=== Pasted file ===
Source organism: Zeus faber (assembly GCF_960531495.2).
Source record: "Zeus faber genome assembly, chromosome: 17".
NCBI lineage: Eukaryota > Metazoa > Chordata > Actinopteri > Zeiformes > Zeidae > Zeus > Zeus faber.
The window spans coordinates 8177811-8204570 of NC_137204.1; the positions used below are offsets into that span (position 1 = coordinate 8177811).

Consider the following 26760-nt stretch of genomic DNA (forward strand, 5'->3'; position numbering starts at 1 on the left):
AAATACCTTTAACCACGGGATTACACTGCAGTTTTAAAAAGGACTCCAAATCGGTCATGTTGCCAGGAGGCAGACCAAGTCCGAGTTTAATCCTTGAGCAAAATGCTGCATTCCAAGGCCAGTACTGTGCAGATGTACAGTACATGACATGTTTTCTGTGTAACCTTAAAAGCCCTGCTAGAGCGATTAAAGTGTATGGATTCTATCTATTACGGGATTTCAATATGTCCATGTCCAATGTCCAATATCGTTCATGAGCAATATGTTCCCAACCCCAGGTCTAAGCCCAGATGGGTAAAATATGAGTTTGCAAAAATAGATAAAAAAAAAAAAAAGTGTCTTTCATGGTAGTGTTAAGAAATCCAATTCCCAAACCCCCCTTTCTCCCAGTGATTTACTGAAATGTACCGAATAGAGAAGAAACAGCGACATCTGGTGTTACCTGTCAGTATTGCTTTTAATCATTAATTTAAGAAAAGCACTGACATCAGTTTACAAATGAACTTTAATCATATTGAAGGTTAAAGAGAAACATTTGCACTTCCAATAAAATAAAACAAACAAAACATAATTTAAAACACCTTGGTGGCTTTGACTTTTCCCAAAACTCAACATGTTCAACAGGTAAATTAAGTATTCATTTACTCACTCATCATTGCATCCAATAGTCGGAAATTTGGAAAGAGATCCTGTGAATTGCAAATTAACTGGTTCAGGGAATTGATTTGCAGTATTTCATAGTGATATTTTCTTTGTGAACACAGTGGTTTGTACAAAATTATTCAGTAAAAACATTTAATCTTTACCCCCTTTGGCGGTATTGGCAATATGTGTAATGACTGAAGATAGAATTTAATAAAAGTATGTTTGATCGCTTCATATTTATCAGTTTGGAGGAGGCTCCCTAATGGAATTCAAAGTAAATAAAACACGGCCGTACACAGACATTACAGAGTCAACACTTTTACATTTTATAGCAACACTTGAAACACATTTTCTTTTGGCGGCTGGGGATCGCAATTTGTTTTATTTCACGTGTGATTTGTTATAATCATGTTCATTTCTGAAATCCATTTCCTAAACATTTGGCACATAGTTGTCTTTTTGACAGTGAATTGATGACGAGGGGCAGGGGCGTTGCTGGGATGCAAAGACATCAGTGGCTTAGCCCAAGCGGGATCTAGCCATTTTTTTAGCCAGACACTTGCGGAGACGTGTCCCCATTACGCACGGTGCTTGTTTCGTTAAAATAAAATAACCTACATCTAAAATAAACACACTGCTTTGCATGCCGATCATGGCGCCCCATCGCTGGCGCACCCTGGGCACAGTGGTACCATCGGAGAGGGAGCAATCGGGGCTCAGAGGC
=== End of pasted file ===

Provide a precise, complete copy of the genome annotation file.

Source organism: Zeus faber (assembly GCF_960531495.2).
Source record: "Zeus faber genome assembly, chromosome: 17".
NCBI lineage: Eukaryota > Metazoa > Chordata > Actinopteri > Zeiformes > Zeidae > Zeus > Zeus faber.
The window spans coordinates 8177811-8204570 of NC_137204.1; the positions used below are offsets into that span (position 1 = coordinate 8177811).

Consider the following 26760-nt stretch of genomic DNA (forward strand, 5'->3'; position numbering starts at 1 on the left):
AAATACCTTTAACCACGGGATTACACTGCAGTTTTAAAAAGGACTCCAAATCGGTCATGTTGCCAGGAGGCAGACCAAGTCCGAGTTTAATCCTTGAGCAAAATGCTGCATTCCAAGGCCAGTACTGTGCAGATGTACAGTACATGACATGTTTTCTGTGTAACCTTAAAAGCCCTGCTAGAGCGATTAAAGTGTATGGATTCTATCTATTACGGGATTTCAATATGTCCATGTCCAATGTCCAATATCGTTCATGAGCAATATGTTCCCAACCCCAGGTCTAAGCCCAGATGGGTAAAATATGAGTTTGCAAAAATAGATAAAAAAAAAAAAAAGTGTCTTTCATGGTAGTGTTAAGAAATCCAATTCCCAAACCCCCCTTTCTCCCAGTGATTTACTGAAATGTACCGAATAGAGAAGAAACAGCGACATCTGGTGTTACCTGTCAGTATTGCTTTTAATCATTAATTTAAGAAAAGCACTGACATCAGTTTACAAATGAACTTTAATCATATTGAAGGTTAAAGAGAAACATTTGCACTTCCAATAAAATAAAACAAACAAAACATAATTTAAAACACCTTGGTGGCTTTGACTTTTCCCAAAACTCAACATGTTCAACAGGTAAATTAAGTATTCATTTACTCACTCATCATTGCATCCAATAGTCGGAAATTTGGAAAGAGATCCTGTGAATTGCAAATTAACTGGTTCAGGGAATTGATTTGCAGTATTTCATAGTGATATTTTCTTTGTGAACACAGTGGTTTGTACAAAATTATTCAGTAAAAACATTTAATCTTTACCCCCTTTGGCGGTATTGGCAATATGTGTAATGACTGAAGATAGAATTTAATAAAAGTATGTTTGATCGCTTCATATTTATCAGTTTGGAGGAGGCTCCCTAATGGAATTCAAAGTAAATAAAACACGGCCGTACACAGACATTACAGAGTCAACACTTTTACATTTTATAGCAACACTTGAAACACATTTTCTTTTGGCGGCTGGGGATCGCAATTTGTTTTATTTCACGTGTGATTTGTTATAATCATGTTCATTTCTGAAATCCATTTCCTAAACATTTGGCACATAGTTGTCTTTTTGACAGTGAATTGATGACGAGGGGCAGGGGCGTTGCTGGGATGCAAAGACATCAGTGGCTTAGCCCAAGCGGGATCTAGCCATTTTTTTAGCCAGACACTTGCGGAGACGTGTCCCCATTACGCACGGTGCTTGTTTCGTTAAAATAAAATAACCTACATCTAAAATAAACACACTGCTTTGCATGCCGATCATGGCGCCCCATCGCTGGCGCACCCTGGGCACAGTGGTACCATCGGAGAGGGAGCAATCGGGGCTCAGAGGC